Several years ago a church I served as lead pastor added administrative responsibilities to one of the staff pastors. I believed he was well-qualified and our personnel team agreed. After adjusting to the additional responsibilities, though, he was making decisions I did not think were his to make. As we talked it through, it became clear I was at fault. His background led him to believe supervision of other staff would be included in his administrative capacities. I had not envisioned this component shifting from me to him, but had never provided a clear description. We were able to get it resolved and he performed this other administrative tasks admirably.
10. Does the candidate share our pastor and church’s vision?
If your church is highly structured, hiring a wholly “organic growth” staff member can be problematic. If your church is actively reaching the nations, hiring a missions pastor who is loathe to travel is going to be a problem.
Hiring from within can provide a candidate who already share’s the church’s vision, but even then it should not be taken for granted.
11. Did we define important terms?
Does everyone in the process understand and agree on the terms your church uses to communicate vision, goals, mission, and theology? “Missional,” “blended worship,” “traditional,” and “incarnational” all have specific meanings, but not everyone uses them the same.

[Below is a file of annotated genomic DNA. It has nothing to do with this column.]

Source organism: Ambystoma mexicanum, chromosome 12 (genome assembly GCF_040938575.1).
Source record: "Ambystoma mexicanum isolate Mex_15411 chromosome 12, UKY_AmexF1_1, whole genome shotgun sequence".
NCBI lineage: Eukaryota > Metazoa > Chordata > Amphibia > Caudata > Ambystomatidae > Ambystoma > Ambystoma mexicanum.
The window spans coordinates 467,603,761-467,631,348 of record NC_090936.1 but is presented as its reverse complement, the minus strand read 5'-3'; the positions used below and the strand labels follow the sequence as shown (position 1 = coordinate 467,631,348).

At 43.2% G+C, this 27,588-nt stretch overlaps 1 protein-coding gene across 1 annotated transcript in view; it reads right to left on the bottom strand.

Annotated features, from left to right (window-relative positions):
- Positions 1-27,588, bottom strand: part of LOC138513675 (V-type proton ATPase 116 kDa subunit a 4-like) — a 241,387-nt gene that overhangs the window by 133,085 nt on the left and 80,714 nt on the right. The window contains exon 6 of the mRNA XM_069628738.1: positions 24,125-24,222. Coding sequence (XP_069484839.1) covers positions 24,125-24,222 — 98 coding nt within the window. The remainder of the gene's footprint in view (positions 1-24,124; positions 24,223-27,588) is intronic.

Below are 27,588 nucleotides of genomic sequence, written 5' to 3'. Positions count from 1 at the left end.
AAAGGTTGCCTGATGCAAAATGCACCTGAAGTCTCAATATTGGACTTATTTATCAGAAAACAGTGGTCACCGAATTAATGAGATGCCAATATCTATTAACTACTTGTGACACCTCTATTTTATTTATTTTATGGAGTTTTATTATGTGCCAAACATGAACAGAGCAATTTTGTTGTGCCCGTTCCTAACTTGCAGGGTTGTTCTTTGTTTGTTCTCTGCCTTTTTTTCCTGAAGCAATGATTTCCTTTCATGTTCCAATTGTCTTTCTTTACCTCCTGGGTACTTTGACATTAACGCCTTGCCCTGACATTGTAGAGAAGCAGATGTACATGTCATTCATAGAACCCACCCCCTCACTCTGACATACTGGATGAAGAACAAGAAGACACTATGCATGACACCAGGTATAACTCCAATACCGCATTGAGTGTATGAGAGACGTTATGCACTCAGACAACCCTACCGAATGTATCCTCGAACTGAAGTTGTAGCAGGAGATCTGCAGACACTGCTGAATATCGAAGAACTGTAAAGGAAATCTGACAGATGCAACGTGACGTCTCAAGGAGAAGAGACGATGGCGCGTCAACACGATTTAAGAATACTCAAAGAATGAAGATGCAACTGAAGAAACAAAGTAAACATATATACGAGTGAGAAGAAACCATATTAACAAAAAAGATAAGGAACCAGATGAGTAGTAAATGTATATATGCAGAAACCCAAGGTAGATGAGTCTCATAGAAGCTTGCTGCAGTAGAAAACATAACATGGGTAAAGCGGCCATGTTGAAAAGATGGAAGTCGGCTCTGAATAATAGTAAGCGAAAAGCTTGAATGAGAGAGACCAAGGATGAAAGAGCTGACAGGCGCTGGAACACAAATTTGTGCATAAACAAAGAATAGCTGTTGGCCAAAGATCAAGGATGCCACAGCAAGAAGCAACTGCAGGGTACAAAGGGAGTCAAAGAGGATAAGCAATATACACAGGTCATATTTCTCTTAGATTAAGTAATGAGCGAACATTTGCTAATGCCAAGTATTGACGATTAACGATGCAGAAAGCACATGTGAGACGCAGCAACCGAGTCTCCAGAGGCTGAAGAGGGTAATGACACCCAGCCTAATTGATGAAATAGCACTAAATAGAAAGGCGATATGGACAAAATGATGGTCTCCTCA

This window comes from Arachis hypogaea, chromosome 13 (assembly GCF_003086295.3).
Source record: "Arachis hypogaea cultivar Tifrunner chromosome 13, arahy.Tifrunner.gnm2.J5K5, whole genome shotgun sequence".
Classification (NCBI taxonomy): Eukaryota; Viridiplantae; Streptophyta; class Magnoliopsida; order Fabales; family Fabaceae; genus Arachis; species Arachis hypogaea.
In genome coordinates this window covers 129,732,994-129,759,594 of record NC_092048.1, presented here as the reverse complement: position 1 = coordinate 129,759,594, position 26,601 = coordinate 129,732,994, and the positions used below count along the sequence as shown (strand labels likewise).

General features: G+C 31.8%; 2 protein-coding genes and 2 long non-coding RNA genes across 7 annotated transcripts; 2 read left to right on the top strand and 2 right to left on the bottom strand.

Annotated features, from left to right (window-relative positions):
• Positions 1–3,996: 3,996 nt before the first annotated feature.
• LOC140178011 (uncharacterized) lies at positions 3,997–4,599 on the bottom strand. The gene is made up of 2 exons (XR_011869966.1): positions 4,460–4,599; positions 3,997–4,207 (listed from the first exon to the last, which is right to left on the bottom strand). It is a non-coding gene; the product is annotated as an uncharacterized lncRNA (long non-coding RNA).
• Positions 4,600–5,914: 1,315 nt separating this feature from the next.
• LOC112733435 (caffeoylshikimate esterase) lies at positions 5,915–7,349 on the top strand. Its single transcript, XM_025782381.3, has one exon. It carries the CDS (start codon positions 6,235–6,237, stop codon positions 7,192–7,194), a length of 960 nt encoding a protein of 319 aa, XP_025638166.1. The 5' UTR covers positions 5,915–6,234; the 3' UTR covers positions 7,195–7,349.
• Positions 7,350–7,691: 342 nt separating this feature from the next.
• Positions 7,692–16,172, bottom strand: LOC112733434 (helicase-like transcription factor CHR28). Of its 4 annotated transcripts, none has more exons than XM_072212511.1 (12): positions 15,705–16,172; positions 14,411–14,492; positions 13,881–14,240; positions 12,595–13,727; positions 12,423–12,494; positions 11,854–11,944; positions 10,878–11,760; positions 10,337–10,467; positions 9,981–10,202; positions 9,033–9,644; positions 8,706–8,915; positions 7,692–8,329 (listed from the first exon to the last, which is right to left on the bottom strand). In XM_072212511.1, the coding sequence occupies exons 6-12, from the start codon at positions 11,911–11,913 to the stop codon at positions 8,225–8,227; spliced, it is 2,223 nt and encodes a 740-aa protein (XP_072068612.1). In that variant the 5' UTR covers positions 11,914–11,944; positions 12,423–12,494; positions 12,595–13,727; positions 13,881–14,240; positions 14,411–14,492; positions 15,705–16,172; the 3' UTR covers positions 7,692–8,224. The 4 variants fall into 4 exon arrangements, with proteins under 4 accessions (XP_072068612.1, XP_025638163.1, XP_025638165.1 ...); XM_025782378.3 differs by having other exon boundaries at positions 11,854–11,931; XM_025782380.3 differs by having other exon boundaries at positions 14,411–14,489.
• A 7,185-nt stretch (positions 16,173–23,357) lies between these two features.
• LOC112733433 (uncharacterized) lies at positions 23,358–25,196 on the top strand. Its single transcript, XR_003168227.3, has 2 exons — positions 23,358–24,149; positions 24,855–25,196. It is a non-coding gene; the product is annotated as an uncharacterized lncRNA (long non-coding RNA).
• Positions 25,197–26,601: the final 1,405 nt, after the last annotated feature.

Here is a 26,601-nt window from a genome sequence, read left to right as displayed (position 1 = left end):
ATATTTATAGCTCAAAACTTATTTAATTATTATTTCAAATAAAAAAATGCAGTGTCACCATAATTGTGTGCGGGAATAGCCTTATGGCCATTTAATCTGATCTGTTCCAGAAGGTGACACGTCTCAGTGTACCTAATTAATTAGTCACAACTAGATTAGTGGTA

You need not implement the Scripps Spelling Bee “Can you use it in a sentence?” standard, but the hiring process is no place for sloppy language.
12. Why does the candidate want the job?
Is this just another step up the ministry ladder? Looking for a lifeline from a bad situation? Trying to relocate to sunnier climes?
“Why are you applying for the position?” is a valid question that should elicit a thoughtful answer.
13. Can the job we are asking them to do be done without an acetylene torch and two cases of dynamite?
If you expect the new staff member to blow-up a ministry and rebuild it, everyone must know this is the expectation. Do not hide a dysfunctional leadership team in the children’s ministry from the potential children’s pastor/director. The new hire should not be greeted on the first Sunday by volunteers with wagging heads, sad faces, and printed listings from CareerBuilder.com.
Churches and search teams are great at hiding reality from candidates. More sunshine drenched roses have been painted in hiring processes than have been displayed in all the florists of the Western world. Be honest. If there are problems seek the candidate who can resolve the problems, rather than bringing in more grist for the mill.
14. Has the candidate asked good questions during the interview process?
Just as in marketplace hiring, look for a candidate who has taken the time to research your church. Questions should be on point and reveal an interest in the specific position for which you are hiring.
15. Does the candidate like people? Do they like your people?
The answer to the second question will depend of whether they have met any of your people. Their Facebook page will reveal much about the first. How he or she interacts at a meet-and-greet will reveal the second.
What questions have you found essential when hiring staff members?
Feel free to print and distribute copies of this post to your personnel or HR team.